Perhaps 'Last time! On Halo!' introductions would be a little extreme. I wouldn't have enjoyed Halo 3 explaining its conclusion six times over, showing us Master Chief's final scenes from two different viewpoints and furiously underlining all the above in red felt-tip, in the manner of Black Ops.

I just think that if Halo's overall story was told outside of ponderous, lengthy cut-scenes... If it featured arch-enemies who gave off a real sense of threat and didn't look like pension-age ETs in hovering wheelchairs... And if the games explained the basics of the universe via the machinations of gameplay... Then people like me would pay more attention.

As it is, they seem to take an immersion in Halo lore and a perfect recall of former games as a given. What's more, everything is high concept - the story is one epic event after another. As a result, all the gigantic space explosions merge into one purple-tinged morass.

Try reading a plot synopsis of Halo 3. It sounds remarkable - an epic that could genuinely rival, or better, the classic sci-fi novels which inspired it.

Ringworld, the book that partly inspired Halo, has muscly cat aliens in it. Nice bit of trivia there.

However, the story I remember from actually playing the game went, 'Kill all the aliens! Kill all the aliens! Save Cortana, she's sexy and purple and transparent! Now: a bit with the Flood! Kill ALL the aliens! ALL THE ALIENS! Master Chief dies, or something like that! All the aliens are dead.'

ODST and Reach made some progress in this department but they wind me up too. As engaging as the characters of Master Chief and Cortana are, if Reach's Spartan squad can be considered interesting and sympathetic heroes the writers of In the Night Garden are up there with Shakespeare.

As for that Radio 4 Play for Today audio account of the attack on New Mombasa (or wherever), the one you could collate as you stalked the padded corridors which broke up the action in ODST - is there anything more perverse than starting a story you know only a fraction of players will hear the end of?

Do as BioShock does and give everyone the full story, but reward the keener types for digging deeper by giving them the bigger picture. Or don't do it at all.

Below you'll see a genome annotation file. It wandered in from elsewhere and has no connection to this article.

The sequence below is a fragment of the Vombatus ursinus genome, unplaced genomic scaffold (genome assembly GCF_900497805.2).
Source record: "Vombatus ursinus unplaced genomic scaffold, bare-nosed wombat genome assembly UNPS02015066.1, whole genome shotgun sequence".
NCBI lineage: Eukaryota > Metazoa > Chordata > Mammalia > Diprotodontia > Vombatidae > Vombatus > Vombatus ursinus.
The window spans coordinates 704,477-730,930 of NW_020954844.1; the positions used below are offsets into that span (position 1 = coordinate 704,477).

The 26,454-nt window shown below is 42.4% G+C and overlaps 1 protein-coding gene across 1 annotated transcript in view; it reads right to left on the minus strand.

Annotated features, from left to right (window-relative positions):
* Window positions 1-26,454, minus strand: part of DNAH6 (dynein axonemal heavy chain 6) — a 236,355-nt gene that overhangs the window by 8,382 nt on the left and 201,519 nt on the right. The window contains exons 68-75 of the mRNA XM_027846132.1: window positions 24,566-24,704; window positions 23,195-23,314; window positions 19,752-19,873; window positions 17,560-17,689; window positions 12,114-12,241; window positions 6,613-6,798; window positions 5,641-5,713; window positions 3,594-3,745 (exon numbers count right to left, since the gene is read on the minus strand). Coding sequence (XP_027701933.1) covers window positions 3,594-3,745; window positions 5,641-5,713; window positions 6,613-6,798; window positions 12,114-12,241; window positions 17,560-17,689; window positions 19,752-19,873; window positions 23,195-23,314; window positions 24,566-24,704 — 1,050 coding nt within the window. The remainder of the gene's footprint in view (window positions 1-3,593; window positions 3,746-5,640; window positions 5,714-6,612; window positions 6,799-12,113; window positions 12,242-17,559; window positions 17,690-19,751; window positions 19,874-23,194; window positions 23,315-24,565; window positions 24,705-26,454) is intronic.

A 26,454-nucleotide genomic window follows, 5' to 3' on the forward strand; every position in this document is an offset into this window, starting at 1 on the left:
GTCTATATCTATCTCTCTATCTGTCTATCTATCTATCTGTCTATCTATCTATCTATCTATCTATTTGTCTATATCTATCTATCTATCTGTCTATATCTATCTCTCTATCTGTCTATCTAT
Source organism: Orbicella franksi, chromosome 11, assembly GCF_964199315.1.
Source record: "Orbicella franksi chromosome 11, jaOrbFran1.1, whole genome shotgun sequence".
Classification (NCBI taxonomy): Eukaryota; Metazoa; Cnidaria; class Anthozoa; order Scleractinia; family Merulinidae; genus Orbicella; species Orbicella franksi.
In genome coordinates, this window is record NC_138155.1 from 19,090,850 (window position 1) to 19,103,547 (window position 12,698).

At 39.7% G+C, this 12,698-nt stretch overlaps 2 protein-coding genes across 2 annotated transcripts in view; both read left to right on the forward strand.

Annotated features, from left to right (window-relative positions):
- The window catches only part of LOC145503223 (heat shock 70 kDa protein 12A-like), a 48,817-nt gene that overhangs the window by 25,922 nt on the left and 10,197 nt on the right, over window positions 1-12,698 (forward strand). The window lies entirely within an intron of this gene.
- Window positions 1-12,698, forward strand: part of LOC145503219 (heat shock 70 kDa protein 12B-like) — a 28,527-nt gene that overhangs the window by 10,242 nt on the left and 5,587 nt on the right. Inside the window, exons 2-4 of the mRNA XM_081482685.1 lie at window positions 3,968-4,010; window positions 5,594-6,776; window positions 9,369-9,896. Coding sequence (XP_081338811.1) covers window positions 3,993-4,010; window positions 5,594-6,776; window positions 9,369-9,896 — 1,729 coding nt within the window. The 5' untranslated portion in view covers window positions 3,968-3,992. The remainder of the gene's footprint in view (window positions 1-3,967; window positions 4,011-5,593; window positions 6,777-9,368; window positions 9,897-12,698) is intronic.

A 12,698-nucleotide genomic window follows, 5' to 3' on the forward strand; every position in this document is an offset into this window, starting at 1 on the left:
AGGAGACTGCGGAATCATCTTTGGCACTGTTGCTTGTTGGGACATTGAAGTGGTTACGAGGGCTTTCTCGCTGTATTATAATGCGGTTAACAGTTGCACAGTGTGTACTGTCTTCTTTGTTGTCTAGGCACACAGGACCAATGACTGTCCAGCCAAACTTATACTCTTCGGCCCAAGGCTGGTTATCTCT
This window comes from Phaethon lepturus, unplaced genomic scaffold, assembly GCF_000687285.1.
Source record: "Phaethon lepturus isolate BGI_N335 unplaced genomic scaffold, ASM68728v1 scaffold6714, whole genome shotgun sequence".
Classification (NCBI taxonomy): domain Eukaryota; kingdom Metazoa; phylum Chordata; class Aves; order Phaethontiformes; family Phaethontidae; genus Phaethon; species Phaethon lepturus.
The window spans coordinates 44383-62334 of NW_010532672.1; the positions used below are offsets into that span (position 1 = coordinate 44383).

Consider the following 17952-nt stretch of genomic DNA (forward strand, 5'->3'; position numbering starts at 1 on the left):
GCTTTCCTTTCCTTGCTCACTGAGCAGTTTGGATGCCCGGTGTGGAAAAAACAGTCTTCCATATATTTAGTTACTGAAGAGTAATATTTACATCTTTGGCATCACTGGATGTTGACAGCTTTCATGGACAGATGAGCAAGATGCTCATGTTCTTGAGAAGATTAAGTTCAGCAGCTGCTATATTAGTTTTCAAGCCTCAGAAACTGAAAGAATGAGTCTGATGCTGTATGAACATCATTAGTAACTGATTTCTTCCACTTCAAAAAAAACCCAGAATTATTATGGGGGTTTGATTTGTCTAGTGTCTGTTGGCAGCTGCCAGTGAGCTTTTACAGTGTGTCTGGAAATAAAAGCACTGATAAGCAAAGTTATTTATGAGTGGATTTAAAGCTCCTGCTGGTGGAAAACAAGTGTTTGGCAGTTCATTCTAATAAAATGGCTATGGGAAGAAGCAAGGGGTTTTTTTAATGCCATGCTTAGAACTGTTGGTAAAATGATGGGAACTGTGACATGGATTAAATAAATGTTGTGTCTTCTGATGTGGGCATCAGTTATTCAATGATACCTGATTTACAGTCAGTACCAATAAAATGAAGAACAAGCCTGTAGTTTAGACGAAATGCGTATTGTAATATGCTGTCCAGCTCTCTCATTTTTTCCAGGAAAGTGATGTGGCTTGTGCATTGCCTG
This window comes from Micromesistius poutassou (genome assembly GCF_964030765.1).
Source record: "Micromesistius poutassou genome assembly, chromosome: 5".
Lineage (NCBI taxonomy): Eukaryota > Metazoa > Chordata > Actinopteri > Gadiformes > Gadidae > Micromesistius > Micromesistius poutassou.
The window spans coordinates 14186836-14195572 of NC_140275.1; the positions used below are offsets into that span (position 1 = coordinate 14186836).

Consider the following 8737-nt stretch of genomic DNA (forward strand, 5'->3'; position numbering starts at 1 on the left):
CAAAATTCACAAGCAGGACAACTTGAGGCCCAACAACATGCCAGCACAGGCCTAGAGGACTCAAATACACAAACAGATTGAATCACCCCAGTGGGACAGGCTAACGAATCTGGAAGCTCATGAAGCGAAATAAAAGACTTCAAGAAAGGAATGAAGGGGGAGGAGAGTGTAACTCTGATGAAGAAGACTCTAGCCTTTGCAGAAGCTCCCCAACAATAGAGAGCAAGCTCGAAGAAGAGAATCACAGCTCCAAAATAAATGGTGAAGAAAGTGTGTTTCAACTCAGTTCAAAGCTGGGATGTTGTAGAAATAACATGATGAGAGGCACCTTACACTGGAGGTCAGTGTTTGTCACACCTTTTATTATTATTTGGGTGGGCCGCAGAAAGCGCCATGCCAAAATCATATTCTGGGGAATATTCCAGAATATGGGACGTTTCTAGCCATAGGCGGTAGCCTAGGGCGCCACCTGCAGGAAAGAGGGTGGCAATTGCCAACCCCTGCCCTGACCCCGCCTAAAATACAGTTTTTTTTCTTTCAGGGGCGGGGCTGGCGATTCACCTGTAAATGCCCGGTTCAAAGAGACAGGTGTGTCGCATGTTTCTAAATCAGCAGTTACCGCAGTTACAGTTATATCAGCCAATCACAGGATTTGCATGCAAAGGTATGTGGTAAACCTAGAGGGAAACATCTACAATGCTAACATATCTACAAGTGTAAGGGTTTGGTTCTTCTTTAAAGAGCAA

My message to the developers picking up the Master Chief mantle is simple: I am your lowest common denominator. Spoon-feed me as you would a sickly child. In every new game tell me everything again, no matter how obvious or basic. Just find different, smarter ways to do it so the rest of class doesn't have to wait for me, the thick kid at the back, to get to the end of the chapter.

In a forthcoming twist it's revealed Cortana is actually the Chief's imaginary friend. Everyone has been playing along as they feel sorry for him.

Also: when you bring back that Guilty Spark hover-droid thing, be aware I won't know who the hell he is - only that halfway through the level he's likely to turn his laser-bots on me.

Never, ever bring that giant venus fly trap from Halo 2 back. What the hell was all that about? As for Nathan Fillion, he was awesome in ODST. I can't remember if he died or not so I clearly didn't care too much, but feel free to let him make a comeback. And make Cortana even sexier, purpler and more see-through.

I will buy each and every future instalment in your brilliant Halo game series, Microsoft and/or 343 Industries. I will enjoy them and occasionally make hilarious 8/10 gags about them.

Until you acquiesce to my demands, however, I will bitch and whine. I will annoy patrons of both Wetherspoons and the internet with my blinding ignorance and disregard for your precious 'lore' and 'extended universe'.

You'll get my money, oh yes, but also the full force of my impotent rage. Treat Halo 4 as a reboot, whisper, "Are you sitting comfortably?" and tell a proper story, if you want to build bridges. Otherwise, consider yourself warned.

Sometimes we include links to online retail stores. If you click on one and make a purchase we may receive a small commission. For more information, go here.

Jump to comments (158)

About the author

Will Porter

Will Porter


Will ‘Velvet Owl’ Porter is a roaming freelance writer who most recently worked with The Creative Assembly on Alien: Isolation. You can find out how cold/hungry he is by following @Batsphinx on Twitter.